New gun control laws that limit ammunition magazines and require universal background checks take effect Monday in Colorado, despite the pending legal action of gun rights advocates and county sheriffs who are challenging the legislation.
Gov. John Hickenlooper signed the bills into law in March, largely in response to the mass shooting in an Aurora movie theater eight months ago, along with the school massacre in Newtown, Conn., The Denver Post reported. Hickenlooper also signed a third bill that will charge gun customers for background checks.
Colorado is the second state to pass stricter gun control laws after the Newtown shooting. New York passed a law in January that limits ammunition magazines to seven rounds and toughens its assault weapons ban, according to USA Today.
In anticipation of the laws, thousands of Colorado gun rights advocates flocked to firearm manufacturer Magpul Industries this weekend to buy rifles and ammunition that would soon be illegal.
The company urged customers on its Facebook page to celebrate "freedom on the last weekend before the unconstitutional mag ban takes effect."
The "Farewell to Arms Freedom Festival," as it was called, attracted about 5,000 people who lined up to receive free and discounted ammunition magazines, according to The Washington Times.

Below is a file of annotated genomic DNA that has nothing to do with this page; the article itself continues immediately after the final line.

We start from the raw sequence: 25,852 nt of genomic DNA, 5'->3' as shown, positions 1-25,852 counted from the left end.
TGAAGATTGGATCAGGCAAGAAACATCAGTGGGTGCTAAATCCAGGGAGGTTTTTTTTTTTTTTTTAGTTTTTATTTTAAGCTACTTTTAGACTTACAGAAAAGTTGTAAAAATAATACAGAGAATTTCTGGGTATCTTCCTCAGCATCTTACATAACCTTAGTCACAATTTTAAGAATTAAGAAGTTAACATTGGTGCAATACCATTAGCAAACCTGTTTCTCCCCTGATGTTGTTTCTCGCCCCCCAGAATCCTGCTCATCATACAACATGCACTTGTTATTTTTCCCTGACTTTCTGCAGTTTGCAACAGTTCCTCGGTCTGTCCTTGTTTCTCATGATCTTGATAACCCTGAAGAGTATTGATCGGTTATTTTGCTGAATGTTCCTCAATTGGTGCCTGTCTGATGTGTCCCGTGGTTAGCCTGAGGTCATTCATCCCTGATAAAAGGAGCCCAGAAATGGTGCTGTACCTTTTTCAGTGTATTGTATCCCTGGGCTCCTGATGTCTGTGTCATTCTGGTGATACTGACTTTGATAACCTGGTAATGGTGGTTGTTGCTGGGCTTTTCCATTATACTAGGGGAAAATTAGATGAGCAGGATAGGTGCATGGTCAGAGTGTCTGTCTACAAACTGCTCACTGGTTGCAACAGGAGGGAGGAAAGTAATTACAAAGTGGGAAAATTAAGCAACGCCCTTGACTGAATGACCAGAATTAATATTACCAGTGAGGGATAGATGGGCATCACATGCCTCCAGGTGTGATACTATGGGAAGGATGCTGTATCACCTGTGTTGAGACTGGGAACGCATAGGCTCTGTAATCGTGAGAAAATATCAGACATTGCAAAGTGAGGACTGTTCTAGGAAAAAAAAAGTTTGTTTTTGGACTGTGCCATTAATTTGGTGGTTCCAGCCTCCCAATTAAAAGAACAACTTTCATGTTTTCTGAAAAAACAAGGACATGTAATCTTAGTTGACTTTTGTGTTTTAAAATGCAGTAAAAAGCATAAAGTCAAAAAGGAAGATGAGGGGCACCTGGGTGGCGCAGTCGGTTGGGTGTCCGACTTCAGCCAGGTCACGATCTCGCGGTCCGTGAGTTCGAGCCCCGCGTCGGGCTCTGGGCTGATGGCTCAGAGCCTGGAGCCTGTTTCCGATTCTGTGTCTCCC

Magpul advertised on Facebook that the first 1,500 customers to arrive would receive free 30-round polymer magazines, or PMAGs. The gun maker has also announced that it will leave Colorado because of the laws.
In May, the company joined sheriffs from 54 of Colorado's 64 counties in a lawsuit challenging the laws that limit magazines and require background checks. The sheriffs argued that the laws violate citizens' Second Amendment rights.
Duane Liptak, Magpul's director of product management and marketing, said in a released statement about the lawsuit that the laws limit people's ability to defend themselves.
"These laws will do nothing to enhance public safety and only place unreasonable limitations on the ability of law-abiding citizens to defend themselves," Liptak said. "Extreme gun control interests have forced the passage of these unconstitutional laws in Colorado, and as a company, we are resolved to restore those rights to the people."
Many local gun store owners also said they are opposed to the laws and hope they will be repealed.
Paul Paradis, owner of Paradise Sales, told KKTV that upset customers would pressure the government to repeal the laws. He said many people hurried to his store "in a panic mode" to make purchases, according to KKTV.
Richard Beck, who owns Pawnee Sportsmens Center, told The Coloradoan that he thinks the laws are "unenforceable."
"They have no idea why the Second Amendment is there," he said.